Vote, vote, vote. Encourage others to vote, vote, vote. [...] Maybe a few meta posts informing the users of the important of that type of participation. You are empowered a lot more than you know.
However it seems like we have—as site community—lost a bit of our voting enthusiasm a bit. Although we just passed our first half-year milestone and many of our once tumbling stats look up we seem to have dialed back the voting.
Since the beginning of May, none of the new posts have accumulated double digit votes. That’s 131 posts. Of course, newer posts have fewer votes and considering how many votes exceptional posts have on our small site certainly not every post deserves ten votes. Furthermore, I don’t want to delve into the depth of all available data on voting in the data explorer to find out exact trends.
However, I do want to take this observation of mine to reiterate the importance of voting as a driving factor for several things. And I’ll start with the stuff that’s not that explicitly in the help center.
Upvotes show appreciation
Let me start out with the simplest thing. It’s so simple that it’s also often forgotten. A simple upvote is sign of appreciation. It reaffirms questions to be valid, well-phrased, well-researched, intriguing and a good match for the site. Questions don’t have to tick all those boxes, but voters certainly separate these questions from all the “do-my-homework”, “give-me-the-code” and “please-google-stuff-for-me” questions.
For answers, this appreciation is first and foremost a thank you: “Thank you for sharing your knowledge.” While only the original poster can decide if the answer indeed solved the problem, which the exclusive accept is for, everyone can give a small token of thanks for a correct, helpful, well-phrased, -researched and -reasoned.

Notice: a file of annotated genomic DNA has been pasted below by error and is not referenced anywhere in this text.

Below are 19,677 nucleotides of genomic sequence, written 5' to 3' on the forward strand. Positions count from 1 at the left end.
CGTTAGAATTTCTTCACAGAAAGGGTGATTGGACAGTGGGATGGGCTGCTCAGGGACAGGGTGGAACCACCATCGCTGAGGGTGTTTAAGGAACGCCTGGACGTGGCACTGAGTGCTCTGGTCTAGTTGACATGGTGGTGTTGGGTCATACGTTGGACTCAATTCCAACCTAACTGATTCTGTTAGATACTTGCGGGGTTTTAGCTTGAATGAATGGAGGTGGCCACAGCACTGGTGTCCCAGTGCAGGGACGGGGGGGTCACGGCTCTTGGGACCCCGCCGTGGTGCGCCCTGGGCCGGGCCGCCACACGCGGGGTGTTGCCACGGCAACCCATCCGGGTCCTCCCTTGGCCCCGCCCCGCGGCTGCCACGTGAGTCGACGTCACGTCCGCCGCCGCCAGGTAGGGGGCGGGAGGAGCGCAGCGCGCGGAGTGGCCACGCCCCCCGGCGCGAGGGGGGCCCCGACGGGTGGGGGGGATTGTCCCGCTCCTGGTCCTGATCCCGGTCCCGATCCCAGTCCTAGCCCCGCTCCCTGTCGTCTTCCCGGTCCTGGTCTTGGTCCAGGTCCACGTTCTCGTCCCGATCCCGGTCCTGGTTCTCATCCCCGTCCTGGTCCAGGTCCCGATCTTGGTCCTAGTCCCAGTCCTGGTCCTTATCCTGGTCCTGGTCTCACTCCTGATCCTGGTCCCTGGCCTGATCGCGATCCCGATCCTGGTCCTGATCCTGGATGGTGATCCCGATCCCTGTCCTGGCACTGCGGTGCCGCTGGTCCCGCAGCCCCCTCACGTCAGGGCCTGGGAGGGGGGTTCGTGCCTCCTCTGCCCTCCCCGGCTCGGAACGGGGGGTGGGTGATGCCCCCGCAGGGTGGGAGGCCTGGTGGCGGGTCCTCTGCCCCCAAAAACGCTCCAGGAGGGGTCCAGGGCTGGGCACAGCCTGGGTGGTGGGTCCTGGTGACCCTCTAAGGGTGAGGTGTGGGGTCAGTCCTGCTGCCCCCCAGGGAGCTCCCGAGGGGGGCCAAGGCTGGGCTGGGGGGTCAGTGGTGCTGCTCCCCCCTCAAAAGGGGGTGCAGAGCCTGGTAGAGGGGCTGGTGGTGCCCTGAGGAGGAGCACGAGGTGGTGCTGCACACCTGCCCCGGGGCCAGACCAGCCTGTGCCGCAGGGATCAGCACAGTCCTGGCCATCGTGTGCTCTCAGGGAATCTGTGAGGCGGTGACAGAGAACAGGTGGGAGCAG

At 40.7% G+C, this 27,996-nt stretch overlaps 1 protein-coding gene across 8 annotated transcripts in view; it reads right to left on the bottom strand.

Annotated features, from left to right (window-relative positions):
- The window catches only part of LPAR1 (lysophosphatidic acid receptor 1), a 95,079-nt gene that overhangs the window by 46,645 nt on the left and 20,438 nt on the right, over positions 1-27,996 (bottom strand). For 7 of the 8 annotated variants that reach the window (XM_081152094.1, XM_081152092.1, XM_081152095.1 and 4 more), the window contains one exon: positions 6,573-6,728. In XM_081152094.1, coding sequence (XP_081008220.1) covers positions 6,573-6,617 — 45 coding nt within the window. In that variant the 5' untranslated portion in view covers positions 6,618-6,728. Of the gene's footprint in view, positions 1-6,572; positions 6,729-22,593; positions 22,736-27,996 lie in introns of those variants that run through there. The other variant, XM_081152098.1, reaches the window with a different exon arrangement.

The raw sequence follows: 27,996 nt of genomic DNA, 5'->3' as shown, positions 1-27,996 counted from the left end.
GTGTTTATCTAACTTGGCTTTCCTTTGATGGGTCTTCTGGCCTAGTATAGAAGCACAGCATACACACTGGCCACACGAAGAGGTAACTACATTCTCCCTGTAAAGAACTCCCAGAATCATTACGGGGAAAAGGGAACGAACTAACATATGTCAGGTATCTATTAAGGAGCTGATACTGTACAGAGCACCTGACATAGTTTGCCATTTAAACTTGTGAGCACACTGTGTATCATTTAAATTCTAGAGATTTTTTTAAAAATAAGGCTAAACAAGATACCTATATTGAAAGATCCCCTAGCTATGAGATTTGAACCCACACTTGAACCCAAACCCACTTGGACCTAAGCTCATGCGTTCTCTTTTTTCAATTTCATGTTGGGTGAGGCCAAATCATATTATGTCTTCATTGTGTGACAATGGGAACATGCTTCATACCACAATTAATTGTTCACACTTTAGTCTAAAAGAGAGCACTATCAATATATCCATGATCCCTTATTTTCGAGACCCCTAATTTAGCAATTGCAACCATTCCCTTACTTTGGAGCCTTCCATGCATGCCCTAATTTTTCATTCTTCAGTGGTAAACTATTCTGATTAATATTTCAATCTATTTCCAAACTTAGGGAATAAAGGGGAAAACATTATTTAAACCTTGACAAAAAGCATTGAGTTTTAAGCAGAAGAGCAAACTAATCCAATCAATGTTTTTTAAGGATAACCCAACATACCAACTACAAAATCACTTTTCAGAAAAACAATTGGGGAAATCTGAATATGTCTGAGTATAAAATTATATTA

Also remember, upvotes are always free.
Upvotes enable to participate
Being a new user on a Stack Exchange site is not entirely a picnic. If you joined in private beta you were fortunate enough to skip the hurdles, if the network trusts you you skip most of these as well, if you’ve been on SE forever you might have even forgotten about hurdles. However, a new user on a Stack Exchange site can barely do anything. Even with our lowered reputation barriers in public beta it takes three upvotes on a question or two on an answer to allow the recipient to even show his appreciation.
Even commenting is behind a reputation barrier. Remember not being able to comment somewhere? That wholly excludes participation. Not to mention the mind boggling 500 reputation points needed to vote to close.
Voting shapes the site
While I am not going to reiterate the many thoughts on voting, there is another result besides thanking worthwhile contributions and enabling more participation of other users. Voting shapes the site. Here I finally do hit the help center stuff. I’ll even cite it:
Voting is central to our model of providing quality questions and answers; it is how …
...good content rises to the top
...incorrect content falls to the bottom
I do realize that for some this is exactly why they might have stopped or slowed voting. Certainly not all of our new content rivals our best, but as our site progresses the benchmarks will move. Someday those 25 votes for a “Good Question” will not be as elusive as they are today, but for that we need people to feel welcome and appreciated and more people able to vote and participate. Only when our overall voting is high enough the cumulative votes make posts rise—or fall.
We were eagerly voting in private beta. Now we are half a year from launch, we’re still building a community, and Stack Exchange communities are built on votes.